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Principal Ora Beard knew something was wrong.
His teacher thought he was being silly – falling out of his chair, closing his eyes and dropping his head down. In a classroom full of rambunctious elementary school children, it was easy to misunderstand what was going on with this little boy. But when Principal Ora Beard visited the class on her rounds of the Detroit school, she could see in his eyes that something was wrong. She walked over to him, and he barely whispered “I can’t breathe.”
He was in the throes of an asthma attack. Suffering from asthma herself, Principal Beard recognized the condition, but teachers generally aren’t trained to spot medical issues like this one. And that’s a problem. In Detroit, asthma rates in children are 20%, about double the national average. That means in a school with 500 children, 100 will have asthma.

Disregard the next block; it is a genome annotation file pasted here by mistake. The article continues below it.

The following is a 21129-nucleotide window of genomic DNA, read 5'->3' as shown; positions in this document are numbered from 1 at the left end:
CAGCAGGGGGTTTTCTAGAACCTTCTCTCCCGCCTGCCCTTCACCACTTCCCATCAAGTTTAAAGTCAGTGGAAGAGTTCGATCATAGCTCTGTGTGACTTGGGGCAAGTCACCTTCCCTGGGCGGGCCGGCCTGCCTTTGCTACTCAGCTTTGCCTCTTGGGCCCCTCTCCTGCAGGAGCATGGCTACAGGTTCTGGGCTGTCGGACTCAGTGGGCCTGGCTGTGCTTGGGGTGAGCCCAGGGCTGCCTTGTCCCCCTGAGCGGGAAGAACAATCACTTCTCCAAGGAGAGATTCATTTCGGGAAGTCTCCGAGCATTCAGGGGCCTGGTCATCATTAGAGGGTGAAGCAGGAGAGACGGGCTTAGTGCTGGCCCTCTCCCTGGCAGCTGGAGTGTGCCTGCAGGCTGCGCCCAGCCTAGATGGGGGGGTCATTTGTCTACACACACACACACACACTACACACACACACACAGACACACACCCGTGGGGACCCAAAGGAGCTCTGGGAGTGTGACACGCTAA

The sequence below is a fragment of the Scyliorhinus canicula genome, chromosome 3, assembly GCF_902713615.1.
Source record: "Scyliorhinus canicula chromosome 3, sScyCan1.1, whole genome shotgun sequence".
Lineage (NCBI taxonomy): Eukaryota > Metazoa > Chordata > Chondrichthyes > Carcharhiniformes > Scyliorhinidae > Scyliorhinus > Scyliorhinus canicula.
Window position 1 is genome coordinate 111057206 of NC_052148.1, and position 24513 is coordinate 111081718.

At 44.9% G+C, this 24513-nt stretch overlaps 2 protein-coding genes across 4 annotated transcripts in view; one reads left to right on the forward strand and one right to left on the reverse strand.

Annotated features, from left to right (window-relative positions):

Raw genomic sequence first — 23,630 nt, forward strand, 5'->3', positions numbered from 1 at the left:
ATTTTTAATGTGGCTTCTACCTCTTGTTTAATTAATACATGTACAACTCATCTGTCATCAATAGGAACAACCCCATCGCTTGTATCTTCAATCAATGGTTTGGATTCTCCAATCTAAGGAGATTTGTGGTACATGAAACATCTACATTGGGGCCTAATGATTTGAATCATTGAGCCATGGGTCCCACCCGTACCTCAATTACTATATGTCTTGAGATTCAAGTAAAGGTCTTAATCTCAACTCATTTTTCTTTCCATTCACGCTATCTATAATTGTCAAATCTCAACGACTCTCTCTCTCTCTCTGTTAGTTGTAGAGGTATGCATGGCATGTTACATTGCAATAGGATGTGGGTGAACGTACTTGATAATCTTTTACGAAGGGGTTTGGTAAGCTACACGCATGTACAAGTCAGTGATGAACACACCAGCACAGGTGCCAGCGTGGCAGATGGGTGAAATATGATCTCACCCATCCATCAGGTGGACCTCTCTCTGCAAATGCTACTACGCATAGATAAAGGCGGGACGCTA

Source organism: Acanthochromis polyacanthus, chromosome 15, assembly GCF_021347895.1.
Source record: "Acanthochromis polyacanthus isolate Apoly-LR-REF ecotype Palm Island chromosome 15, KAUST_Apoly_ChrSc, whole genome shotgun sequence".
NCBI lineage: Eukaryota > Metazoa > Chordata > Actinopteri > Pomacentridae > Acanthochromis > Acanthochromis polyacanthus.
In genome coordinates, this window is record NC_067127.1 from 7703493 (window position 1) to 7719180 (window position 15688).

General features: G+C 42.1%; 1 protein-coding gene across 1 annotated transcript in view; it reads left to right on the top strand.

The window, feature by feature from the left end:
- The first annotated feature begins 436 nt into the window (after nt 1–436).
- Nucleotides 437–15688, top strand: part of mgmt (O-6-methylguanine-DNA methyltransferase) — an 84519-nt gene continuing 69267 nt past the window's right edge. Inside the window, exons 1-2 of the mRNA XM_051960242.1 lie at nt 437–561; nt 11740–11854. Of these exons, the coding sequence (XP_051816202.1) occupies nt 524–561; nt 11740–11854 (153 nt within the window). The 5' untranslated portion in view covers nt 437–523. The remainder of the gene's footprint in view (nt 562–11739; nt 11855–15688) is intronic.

The Children’s Health Fund project in Detroit has been tackling this epidemic with innovative tactics. This year it launched a new asthma initiative, funded in part by Molina Healthcare. A central feature of this initiative is restoring school nurses to four of the schools that the Detroit project visits regularly.
The recommended ratio for school nurses to students is 1 for 750. In Detroit, the current ratio has fallen to 1 in 5,000. The new school nurses aren’t just addressing this gap – they work as an integral part of the Detroit mobile medical team that visits weekly.
At school, the nurses engage children with untreated or poorly managed asthma and schedule a visit with the doctor on the mobile clinic. Then the nurse can follow up and check that the child is taking the medication regularly.
Children in America miss 10 million school days a year due to asthma, and high absenteeism reduces a child’s odds of graduating. By getting their asthma under control, Children’s Health Fund is not only sparing children suffering – we’re helping to keep kids on the path to academic success.